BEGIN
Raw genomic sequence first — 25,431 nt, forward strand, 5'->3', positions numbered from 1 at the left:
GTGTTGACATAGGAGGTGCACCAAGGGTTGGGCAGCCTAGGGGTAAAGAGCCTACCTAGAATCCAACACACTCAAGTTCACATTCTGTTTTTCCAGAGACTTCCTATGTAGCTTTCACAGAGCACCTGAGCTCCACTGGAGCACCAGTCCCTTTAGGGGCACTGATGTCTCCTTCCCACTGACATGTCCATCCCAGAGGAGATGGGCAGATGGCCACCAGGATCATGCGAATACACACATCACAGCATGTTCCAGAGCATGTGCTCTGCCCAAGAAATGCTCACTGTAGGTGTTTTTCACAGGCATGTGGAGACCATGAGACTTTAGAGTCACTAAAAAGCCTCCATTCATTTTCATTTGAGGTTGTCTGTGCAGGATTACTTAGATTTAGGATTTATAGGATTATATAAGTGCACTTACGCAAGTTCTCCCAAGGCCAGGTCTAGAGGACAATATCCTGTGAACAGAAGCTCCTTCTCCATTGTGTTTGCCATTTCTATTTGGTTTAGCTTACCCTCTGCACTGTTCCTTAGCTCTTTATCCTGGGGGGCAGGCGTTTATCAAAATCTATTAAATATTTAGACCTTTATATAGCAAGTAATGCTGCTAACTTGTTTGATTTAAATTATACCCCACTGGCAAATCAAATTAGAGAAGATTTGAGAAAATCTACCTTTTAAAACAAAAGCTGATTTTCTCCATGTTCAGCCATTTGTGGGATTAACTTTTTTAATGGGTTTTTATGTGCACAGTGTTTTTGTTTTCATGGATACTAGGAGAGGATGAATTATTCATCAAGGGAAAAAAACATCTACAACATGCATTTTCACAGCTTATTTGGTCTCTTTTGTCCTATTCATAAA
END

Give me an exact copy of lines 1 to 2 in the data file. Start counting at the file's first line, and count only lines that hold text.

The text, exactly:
Raw genomic sequence first — 25,431 nt, forward strand, 5'->3', positions numbered from 1 at the left:
GTGTTGACATAGGAGGTGCACCAAGGGTTGGGCAGCCTAGGGGTAAAGAGCCTACCTAGAATCCAACACACTCAAGTTCACATTCTGTTTTTCCAGAGACTTCCTATGTAGCTTTCACAGAGCACCTGAGCTCCACTGGAGCACCAGTCCCTTTAGGGGCACTGATGTCTCCTTCCCACTGACATGTCCATCCCAGAGGAGATGGGCAGATGGCCACCAGGATCATGCGAATACACACATCACAGCATGTTCCAGAGCATGTGCTCTGCCCAAGAAATGCTCACTGTAGGTGTTTTTCACAGGCATGTGGAGACCATGAGACTTTAGAGTCACTAAAAAGCCTCCATTCATTTTCATTTGAGGTTGTCTGTGCAGGATTACTTAGATTTAGGATTTATAGGATTATATAAGTGCACTTACGCAAGTTCTCCCAAGGCCAGGTCTAGAGGACAATATCCTGTGAACAGAAGCTCCTTCTCCATTGTGTTTGCCATTTCTATTTGGTTTAGCTTACCCTCTGCACTGTTCCTTAGCTCTTTATCCTGGGGGGCAGGCGTTTATCAAAATCTATTAAATATTTAGACCTTTATATAGCAAGTAATGCTGCTAACTTGTTTGATTTAAATTATACCCCACTGGCAAATCAAATTAGAGAAGATTTGAGAAAATCTACCTTTTAAAACAAAAGCTGATTTTCTCCATGTTCAGCCATTTGTGGGATTAACTTTTTTAATGGGTTTTTATGTGCACAGTGTTTTTGTTTTCATGGATACTAGGAGAGGATGAATTATTCATCAAGGGAAAAAAACATCTACAACATGCATTTTCACAGCTTATTTGGTCTCTTTTGTCCTATTCATAAA